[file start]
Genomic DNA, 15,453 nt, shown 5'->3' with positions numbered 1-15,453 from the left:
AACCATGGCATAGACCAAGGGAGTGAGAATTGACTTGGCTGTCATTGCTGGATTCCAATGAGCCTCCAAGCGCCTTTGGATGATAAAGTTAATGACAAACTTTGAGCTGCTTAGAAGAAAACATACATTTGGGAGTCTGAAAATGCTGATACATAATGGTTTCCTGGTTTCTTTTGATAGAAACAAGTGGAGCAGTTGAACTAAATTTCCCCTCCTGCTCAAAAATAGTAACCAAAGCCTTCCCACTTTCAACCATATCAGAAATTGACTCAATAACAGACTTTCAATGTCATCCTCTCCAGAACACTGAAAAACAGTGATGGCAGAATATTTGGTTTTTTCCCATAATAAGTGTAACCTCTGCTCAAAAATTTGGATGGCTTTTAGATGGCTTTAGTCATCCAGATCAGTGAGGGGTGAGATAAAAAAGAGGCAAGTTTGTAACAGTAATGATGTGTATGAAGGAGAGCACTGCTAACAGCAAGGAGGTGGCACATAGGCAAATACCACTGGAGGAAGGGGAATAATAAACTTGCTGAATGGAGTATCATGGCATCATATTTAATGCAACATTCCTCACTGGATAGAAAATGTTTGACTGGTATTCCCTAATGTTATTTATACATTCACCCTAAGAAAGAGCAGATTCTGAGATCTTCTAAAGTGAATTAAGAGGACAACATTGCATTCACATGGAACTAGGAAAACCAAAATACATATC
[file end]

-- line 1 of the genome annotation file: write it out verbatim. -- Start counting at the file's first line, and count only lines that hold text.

Genomic DNA, 15,453 nt, shown 5'->3' with positions numbered 1-15,453 from the left: